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Judy Garland: The Gay Connection


This was the headline that greeted millions of people as they opened their Sunday morning paper on the hot summer morning of June 22, 1969.

For thirty years Judy Garland had been an icon all over the world. She was a link to that magical place where troubles melted away as we went over the rainbow. The funeral was to be held on Campbell’s Funeral Home in New York City. On June 27 1969 over 22,000 waited in line to take one last, albeit short, look at their beloved Judy. This was the largest funeral in New York City since Rudolph Valentino was laid to rest in 1926.

June 27th, 1969. This is where history begins, for who would have thought that Frances Gumm, aka, Judy Garland from Grand Rapids, Minnesota would be the catalyst that gave rise to the gay liberation movement?

On that sweltering New York night a crowd of gay men, including many drag queens held a memorial for Judy at the largest gay bar in Greenwich Village, The Stonewall Inn. As Judy’s records played on the Jukebox, a group of “the city’s finest” decided to stage a little raid. This was not uncommon in the 60’s the “era of peace and love”, the New York gay bars and their patrons had for years been the target of police raids. These hate raids usually went unchallenged with the clients of the bar being paraded out into the street and loaded into vans taken down to the station and being booked on everything from public intoxication to prostitution to lewd and lascivious conduct. Anything the cops wanted to dream up.

But not on this night. Not on this solemn occasion.

Someone picked up a shot glass and threw it across the bar hitting a cop. The cops went nuts, the batons come out and the Stonewall Riot began.

It seems there was always a connection between Judy and homosexuals. Judy’s father, Frank Gumm, was gay, buried in the closet of the early 1900’s. Judy herself married two gay men - Director Vincent Minnelli, Liza’s father, and Mark Herron a part time actor. Homosexuals have for years referred to themselves as “friends of Dorothy”

But why Judy? Both onscreen and off, Judy projected a unique combination of vulnerability and strength. As she sang songs of deep loneliness you could hear her heart break. These songs were followed by others telling of feverish love. These dichotomies reflected the lives of oppressed, closeted gay men in the 1950s and 1960s. Judy was never the darling of the press. All of her troubles were greedily reported by them in blow by blow accounts her bouts with drug addiction, the suicide attempts, her legal battles and divorces all made great fodder for the press. Gay men came to identify with these troubles. They too had gone through many of the same trials. Yet Judy always came back. No matter how many times she was pounded down; not only by the press but also by the injustices of life she always clawed her way back to the top.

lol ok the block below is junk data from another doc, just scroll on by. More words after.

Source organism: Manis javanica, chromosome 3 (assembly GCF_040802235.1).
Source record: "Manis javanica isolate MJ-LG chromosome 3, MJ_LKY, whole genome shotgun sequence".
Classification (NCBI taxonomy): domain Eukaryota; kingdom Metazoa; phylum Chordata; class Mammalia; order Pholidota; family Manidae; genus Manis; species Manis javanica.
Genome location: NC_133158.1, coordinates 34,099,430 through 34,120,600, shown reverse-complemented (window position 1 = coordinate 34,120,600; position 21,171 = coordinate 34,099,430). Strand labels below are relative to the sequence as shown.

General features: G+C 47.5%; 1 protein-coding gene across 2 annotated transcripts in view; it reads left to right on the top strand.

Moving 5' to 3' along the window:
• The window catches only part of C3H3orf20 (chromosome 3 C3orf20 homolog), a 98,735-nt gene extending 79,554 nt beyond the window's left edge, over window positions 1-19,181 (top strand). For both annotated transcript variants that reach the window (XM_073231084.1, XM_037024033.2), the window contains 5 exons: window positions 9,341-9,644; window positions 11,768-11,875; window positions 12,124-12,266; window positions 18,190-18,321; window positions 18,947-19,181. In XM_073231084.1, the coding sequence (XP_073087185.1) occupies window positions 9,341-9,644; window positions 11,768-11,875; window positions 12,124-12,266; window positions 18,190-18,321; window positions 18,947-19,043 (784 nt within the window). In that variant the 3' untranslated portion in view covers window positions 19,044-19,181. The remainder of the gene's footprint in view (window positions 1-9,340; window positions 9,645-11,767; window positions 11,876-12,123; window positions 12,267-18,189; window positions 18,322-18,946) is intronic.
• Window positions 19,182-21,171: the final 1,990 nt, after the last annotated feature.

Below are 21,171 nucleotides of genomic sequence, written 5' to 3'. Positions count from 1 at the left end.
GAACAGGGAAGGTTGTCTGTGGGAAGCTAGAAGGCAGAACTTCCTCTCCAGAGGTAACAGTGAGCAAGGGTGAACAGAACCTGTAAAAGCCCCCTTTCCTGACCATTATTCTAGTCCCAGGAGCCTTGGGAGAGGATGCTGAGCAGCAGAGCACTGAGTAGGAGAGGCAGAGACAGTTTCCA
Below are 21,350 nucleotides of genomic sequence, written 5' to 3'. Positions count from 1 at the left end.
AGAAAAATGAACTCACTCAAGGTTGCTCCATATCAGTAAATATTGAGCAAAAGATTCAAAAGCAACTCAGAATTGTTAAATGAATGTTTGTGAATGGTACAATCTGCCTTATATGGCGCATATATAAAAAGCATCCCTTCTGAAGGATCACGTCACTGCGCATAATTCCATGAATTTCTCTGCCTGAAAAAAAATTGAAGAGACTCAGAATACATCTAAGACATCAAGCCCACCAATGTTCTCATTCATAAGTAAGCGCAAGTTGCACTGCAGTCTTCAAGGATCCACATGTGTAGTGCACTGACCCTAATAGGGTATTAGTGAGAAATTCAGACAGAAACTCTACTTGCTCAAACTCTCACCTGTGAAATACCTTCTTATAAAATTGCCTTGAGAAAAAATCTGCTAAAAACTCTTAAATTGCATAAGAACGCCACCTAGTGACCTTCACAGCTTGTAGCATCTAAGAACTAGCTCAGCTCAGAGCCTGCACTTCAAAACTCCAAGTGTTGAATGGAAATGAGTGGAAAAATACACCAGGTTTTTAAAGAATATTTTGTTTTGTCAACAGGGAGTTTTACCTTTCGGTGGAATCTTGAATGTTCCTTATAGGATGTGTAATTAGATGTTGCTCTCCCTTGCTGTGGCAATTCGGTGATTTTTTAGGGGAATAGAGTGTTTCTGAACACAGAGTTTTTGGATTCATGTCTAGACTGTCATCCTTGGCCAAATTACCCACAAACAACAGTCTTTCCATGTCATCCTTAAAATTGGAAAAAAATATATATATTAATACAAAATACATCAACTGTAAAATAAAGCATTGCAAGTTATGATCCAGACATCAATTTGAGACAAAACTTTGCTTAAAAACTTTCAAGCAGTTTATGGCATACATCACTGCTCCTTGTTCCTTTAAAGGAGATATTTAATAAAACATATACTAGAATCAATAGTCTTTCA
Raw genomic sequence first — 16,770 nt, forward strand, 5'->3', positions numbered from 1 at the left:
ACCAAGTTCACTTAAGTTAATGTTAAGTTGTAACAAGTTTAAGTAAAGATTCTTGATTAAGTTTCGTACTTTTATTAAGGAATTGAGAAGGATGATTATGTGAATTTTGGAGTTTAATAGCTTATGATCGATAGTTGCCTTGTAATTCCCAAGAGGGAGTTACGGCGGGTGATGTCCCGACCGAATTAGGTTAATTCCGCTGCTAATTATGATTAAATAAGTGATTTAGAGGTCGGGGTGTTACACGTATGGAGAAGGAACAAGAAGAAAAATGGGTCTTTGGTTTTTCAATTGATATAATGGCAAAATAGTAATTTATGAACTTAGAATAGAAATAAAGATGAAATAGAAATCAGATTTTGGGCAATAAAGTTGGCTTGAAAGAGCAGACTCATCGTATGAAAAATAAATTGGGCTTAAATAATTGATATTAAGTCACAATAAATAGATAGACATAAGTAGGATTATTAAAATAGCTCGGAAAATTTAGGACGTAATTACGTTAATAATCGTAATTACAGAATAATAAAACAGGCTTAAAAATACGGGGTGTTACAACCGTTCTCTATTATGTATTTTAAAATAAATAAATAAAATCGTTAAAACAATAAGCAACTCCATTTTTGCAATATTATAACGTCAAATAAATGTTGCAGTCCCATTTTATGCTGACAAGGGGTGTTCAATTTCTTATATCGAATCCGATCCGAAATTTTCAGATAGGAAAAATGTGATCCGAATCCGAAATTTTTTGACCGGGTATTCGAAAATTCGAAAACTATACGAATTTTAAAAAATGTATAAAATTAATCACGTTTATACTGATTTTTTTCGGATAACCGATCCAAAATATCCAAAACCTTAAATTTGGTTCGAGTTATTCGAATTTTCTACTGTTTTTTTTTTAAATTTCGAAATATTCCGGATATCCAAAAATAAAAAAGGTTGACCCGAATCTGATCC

Now this is not to say that Judy actually began the gay rights movement. There were gay rights groups as far back as the 1800’s. Judy’s passing was merely the mechanism that brought it to the forefront.

One of the first gay rights activists was Karl Heinrich Ulrichs, who lived in 19th-century Germany. Ulrichs actively campaigned for the repeal of German anti-sodomy laws. The first mass gay rights activism movement was in pre-World War II Berlin, Germany. The gay rights movement in Germany was almost completely obliterated by Adolf Hitler and the Nazi movement.

In the United States, several secret or semi-secret groups were formed to advance the rights of homosexuals as early as the turn of the twentieth century, but little is known about them. A better documented group is Henry Gerber’s Society for Human Rights formed in Chicago in 1924, which was quickly suppressed.

The first true era of the gay rights movement is generally considered to have begun in the fifties. The homophile movement, as it was called, emerged with the formation in Los Angeles and San Francisco of the Mattachine Society, the Daughters of Bilitis and ONE, Inc.. ONE Inc. was the first public homosexual organization in the U.S. and ONE Magazine the first widely circulated gay and lesbian magazine. The homophile movement was fairly conservative and it lobbied within the system for social acceptability. Any demonstrations were orderly and polite. By 1969, there were dozens of homophile organizations and publications in the U.S., and a national organization had been formed, but the media largely ignored them. This would change with the Stonewall riots

Many homosexuals today do not remember who Judy was or know why she was so important to the gay rights movement, but they see one glaring tribute to her and her memory perhaps without realizing it. It is the ultimate symbol of gay rights.

The rainbow flag.

“Comeback? What comeback? Where in the hell have I been?” - Judy Garland (1922 – 1969)


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